This tome captures a beautiful history of the American Presidency, in a way most have not seen or thought about. Photographs of presidents, although extremely common today, were treasured works back in the day for news and insight into the White House and the President of our country. Brack does a wonderful job capturing the stories of those who took many of the pictures we know of today from presidents past. He also gives us a deeper look at what it took to get those 'perfect shots' as we know them today, through the collections of stories and photographs he has gotten over the years from the sources. As you make your way through the book, the photos are mostly black and white, and as you get closer to the end, they become more color than black and white. A soft reminder of how far we've come in journalism and documenting history.
This book, ...Read more ›
I have had the pleasure of being the object of Mr. Brack's handiwork and he is as good-natured and humble as he is brilliant. He is revered by his peers for good reason; his career's work has been a benchmark that others aspire to. And it is utterly characteristic of the man that his memoir is told by introducing us to his comrades-in-arms in that most specialized branch of photojournalism, recording the Presidency of the United States of America. Few have done it, and very few have done it as well as Dennis Brack.
Read the book and learn the history of the history you were shown in the news.
Since I love history, politics and photography, I was eager to read this book. It is a beautifully made hardback. I enjoyed the stories about the presidents and their relationships with photographers. Every president from Woodrow Wilson to the present president has had to deal with photographers. Some presidents had a close relationship with these photojournalists, while others did not. Surprising to me, Harry Truman bonded with the still photographers and he gave them free access to the White House. It hasn't been the same friendly relationship since that time, including the present President.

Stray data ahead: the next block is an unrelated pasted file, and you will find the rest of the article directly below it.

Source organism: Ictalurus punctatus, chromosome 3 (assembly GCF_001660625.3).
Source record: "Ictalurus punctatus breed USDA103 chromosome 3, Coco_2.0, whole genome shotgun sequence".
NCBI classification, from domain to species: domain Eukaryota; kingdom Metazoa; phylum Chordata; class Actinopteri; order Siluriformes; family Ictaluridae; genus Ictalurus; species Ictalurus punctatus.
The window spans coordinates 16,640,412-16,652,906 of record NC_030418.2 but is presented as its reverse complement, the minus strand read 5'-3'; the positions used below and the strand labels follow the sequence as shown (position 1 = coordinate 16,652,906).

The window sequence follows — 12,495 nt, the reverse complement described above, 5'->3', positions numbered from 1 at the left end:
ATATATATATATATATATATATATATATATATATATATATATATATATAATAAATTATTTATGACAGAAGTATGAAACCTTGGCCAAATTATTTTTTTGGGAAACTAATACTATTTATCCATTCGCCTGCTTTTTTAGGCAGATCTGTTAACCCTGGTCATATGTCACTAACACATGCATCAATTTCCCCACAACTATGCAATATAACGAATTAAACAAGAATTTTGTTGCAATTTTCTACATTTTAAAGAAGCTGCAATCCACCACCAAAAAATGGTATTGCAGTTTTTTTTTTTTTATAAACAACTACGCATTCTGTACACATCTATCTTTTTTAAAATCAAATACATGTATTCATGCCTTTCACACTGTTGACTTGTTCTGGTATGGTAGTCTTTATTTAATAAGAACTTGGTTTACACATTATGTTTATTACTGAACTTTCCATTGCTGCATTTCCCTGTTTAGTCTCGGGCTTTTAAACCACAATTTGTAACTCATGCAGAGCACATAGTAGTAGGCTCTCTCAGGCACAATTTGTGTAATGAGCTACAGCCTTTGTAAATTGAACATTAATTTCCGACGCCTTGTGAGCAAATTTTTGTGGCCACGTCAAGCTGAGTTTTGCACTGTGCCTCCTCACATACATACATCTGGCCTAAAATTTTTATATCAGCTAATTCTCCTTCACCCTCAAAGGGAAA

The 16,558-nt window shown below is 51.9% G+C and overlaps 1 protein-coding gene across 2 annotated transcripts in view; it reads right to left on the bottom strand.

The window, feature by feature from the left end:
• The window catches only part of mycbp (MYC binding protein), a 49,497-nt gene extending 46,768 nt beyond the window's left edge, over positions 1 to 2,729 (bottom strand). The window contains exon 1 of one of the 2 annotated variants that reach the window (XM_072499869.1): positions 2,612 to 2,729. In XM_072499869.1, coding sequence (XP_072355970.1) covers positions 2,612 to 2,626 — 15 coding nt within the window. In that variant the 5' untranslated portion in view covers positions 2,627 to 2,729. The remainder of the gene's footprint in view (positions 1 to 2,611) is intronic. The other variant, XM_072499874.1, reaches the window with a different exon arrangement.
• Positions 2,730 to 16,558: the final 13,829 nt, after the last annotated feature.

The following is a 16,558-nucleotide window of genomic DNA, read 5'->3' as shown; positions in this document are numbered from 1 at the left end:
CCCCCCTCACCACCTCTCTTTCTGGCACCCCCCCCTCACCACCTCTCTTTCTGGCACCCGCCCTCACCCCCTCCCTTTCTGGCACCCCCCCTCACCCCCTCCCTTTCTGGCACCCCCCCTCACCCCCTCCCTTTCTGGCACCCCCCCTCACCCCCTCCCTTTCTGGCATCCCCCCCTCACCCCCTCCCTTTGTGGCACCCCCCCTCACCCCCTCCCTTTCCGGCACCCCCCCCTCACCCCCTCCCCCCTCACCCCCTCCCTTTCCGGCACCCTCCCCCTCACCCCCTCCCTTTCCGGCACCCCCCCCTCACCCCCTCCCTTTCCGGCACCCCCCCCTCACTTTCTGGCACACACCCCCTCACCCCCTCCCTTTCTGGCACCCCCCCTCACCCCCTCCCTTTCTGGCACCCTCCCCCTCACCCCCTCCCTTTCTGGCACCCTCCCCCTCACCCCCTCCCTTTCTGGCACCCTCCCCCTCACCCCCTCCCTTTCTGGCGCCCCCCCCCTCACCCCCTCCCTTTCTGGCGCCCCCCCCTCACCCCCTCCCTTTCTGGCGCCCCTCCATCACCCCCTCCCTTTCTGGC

The second section discussed some famous photographers, including Diana Walker, one of the few women photographers. The last section shows the changes and improvements the camera has made over the years.
The book was readable and many of the pictures were fascinating. I enjoyed the back stories of famous photographs and some of the jokes and tricks played by the different photographers. However, there could have been better editing. Pronouns were not used appropriately. For instance, it sounded like Rosalynn Carter covered the presidential campaign of Walter Mondale in 1984. However, I think the author meant Diana Walker, a photographer. There were typos in several places. There were some poorly printed pages, at least in my copy, which detracted from the overall quality of the book.
However, I do recommend reading this book, especially if you want to get a different portrait of our presidents.
Most Recent Customer Reviews
Dennis, who was present at many of the events shown in the book, presents a timely look at White House photographers and their work over the years. Read morePublished 23 months ago by Carl Rochelle
This was about behind the scenes the White House through the years and through many presidents as seen by the photographers who were there as history unfolded. Read morePublished on April 23, 2014 by Tamara, Oklahoma
I received this book for free through BookLikes giveaways.
This book takes you behind the scenes of famous and iconic presidential photos. Read more
An excellent insider's look at the White House machinations. Info and stories not found anywhere else. Great to have a seasoned photographer's perspective.Published on April 9, 2014 by Glenda C. Booth
Okay listen up all you would be historians, camera bugs and just plain curious people. This book takes you on a truly working journal, decade by decade of US presidents and the men... Read morePublished on March 10, 2014 by Lady Vampire
Love this book! so interesting- part history lesson part human interest stories about one of the most powerful places in the world! Lolly AndersonPublished on February 24, 2014 by Lolly Anderson
Dennis Brack is a genuine insider -- he has photographed the chief executives from Kennedy forward -- but his account reaches back to the relationships earlier photographers had... Read morePublished on February 22, 2014 by Carl F in Port Republic
"Presidential Picture Stories" is an entertaining history of White House photography, from Matthew Brady to digital cameras. Read morePublished on February 10, 2014 by Margaret Picky